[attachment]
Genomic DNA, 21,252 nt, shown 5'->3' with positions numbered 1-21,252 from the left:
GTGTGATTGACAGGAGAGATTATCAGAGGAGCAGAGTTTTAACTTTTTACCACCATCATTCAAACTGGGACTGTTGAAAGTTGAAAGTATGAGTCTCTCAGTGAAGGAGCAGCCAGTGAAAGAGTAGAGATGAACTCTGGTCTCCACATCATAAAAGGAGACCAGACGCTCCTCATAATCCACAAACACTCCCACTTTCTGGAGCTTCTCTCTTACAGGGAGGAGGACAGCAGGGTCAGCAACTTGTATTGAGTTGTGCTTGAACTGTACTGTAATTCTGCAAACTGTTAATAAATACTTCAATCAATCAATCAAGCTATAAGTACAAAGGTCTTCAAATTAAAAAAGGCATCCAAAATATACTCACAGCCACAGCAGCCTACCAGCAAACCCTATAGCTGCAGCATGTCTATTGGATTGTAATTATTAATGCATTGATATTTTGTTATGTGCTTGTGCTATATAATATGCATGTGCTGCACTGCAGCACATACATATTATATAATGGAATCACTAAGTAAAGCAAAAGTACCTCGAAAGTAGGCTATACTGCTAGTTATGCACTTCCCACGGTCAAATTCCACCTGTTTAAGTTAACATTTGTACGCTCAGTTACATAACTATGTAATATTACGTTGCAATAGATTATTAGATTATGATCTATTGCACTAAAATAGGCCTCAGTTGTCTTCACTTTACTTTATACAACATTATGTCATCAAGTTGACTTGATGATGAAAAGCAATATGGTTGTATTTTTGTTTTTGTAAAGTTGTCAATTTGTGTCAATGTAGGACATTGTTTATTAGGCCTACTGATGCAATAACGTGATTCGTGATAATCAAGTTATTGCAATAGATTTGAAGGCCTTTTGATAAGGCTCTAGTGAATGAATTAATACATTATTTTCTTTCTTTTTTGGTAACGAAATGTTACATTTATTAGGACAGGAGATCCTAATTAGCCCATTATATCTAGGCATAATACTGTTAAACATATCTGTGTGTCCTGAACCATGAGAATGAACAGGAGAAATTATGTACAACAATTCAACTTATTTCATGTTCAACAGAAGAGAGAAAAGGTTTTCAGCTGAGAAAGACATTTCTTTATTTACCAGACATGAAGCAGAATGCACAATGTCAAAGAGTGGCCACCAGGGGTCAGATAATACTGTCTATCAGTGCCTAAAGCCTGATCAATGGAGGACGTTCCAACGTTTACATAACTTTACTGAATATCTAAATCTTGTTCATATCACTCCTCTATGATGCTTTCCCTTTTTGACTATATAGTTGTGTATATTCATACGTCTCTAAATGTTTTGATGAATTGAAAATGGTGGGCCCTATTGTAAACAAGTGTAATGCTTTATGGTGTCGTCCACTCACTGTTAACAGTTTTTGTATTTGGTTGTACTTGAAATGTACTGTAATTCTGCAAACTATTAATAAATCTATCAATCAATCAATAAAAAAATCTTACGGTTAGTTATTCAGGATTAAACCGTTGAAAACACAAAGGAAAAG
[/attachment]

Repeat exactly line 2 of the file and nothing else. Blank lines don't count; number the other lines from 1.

GTGTGATTGACAGGAGAGATTATCAGAGGAGCAGAGTTTTAACTTTTTACCACCATCATTCAAACTGGGACTGTTGAAAGTTGAAAGTATGAGTCTCTCAGTGAAGGAGCAGCCAGTGAAAGAGTAGAGATGAACTCTGGTCTCCACATCATAAAAGGAGACCAGACGCTCCTCATAATCCACAAACACTCCCACTTTCTGGAGCTTCTCTCTTACAGGGAGGAGGACAGCAGGGTCAGCAACTTGTATTGAGTTGTGCTTGAACTGTACTGTAATTCTGCAAACTGTTAATAAATACTTCAATCAATCAATCAAGCTATAAGTACAAAGGTCTTCAAATTAAAAAAGGCATCCAAAATATACTCACAGCCACAGCAGCCTACCAGCAAACCCTATAGCTGCAGCATGTCTATTGGATTGTAATTATTAATGCATTGATATTTTGTTATGTGCTTGTGCTATATAATATGCATGTGCTGCACTGCAGCACATACATATTATATAATGGAATCACTAAGTAAAGCAAAAGTACCTCGAAAGTAGGCTATACTGCTAGTTATGCACTTCCCACGGTCAAATTCCACCTGTTTAAGTTAACATTTGTACGCTCAGTTACATAACTATGTAATATTACGTTGCAATAGATTATTAGATTATGATCTATTGCACTAAAATAGGCCTCAGTTGTCTTCACTTTACTTTATACAACATTATGTCATCAAGTTGACTTGATGATGAAAAGCAATATGGTTGTATTTTTGTTTTTGTAAAGTTGTCAATTTGTGTCAATGTAGGACATTGTTTATTAGGCCTACTGATGCAATAACGTGATTCGTGATAATCAAGTTATTGCAATAGATTTGAAGGCCTTTTGATAAGGCTCTAGTGAATGAATTAATACATTATTTTCTTTCTTTTTTGGTAACGAAATGTTACATTTATTAGGACAGGAGATCCTAATTAGCCCATTATATCTAGGCATAATACTGTTAAACATATCTGTGTGTCCTGAACCATGAGAATGAACAGGAGAAATTATGTACAACAATTCAACTTATTTCATGTTCAACAGAAGAGAGAAAAGGTTTTCAGCTGAGAAAGACATTTCTTTATTTACCAGACATGAAGCAGAATGCACAATGTCAAAGAGTGGCCACCAGGGGTCAGATAATACTGTCTATCAGTGCCTAAAGCCTGATCAATGGAGGACGTTCCAACGTTTACATAACTTTACTGAATATCTAAATCTTGTTCATATCACTCCTCTATGATGCTTTCCCTTTTTGACTATATAGTTGTGTATATTCATACGTCTCTAAATGTTTTGATGAATTGAAAATGGTGGGCCCTATTGTAAACAAGTGTAATGCTTTATGGTGTCGTCCACTCACTGTTAACAGTTTTTGTATTTGGTTGTACTTGAAATGTACTGTAATTCTGCAAACTATTAATAAATCTATCAATCAATCAATAAAAAAATCTTACGGTTAGTTATTCAGGATTAAACCGTTGAAAACACAAAGGAAAAG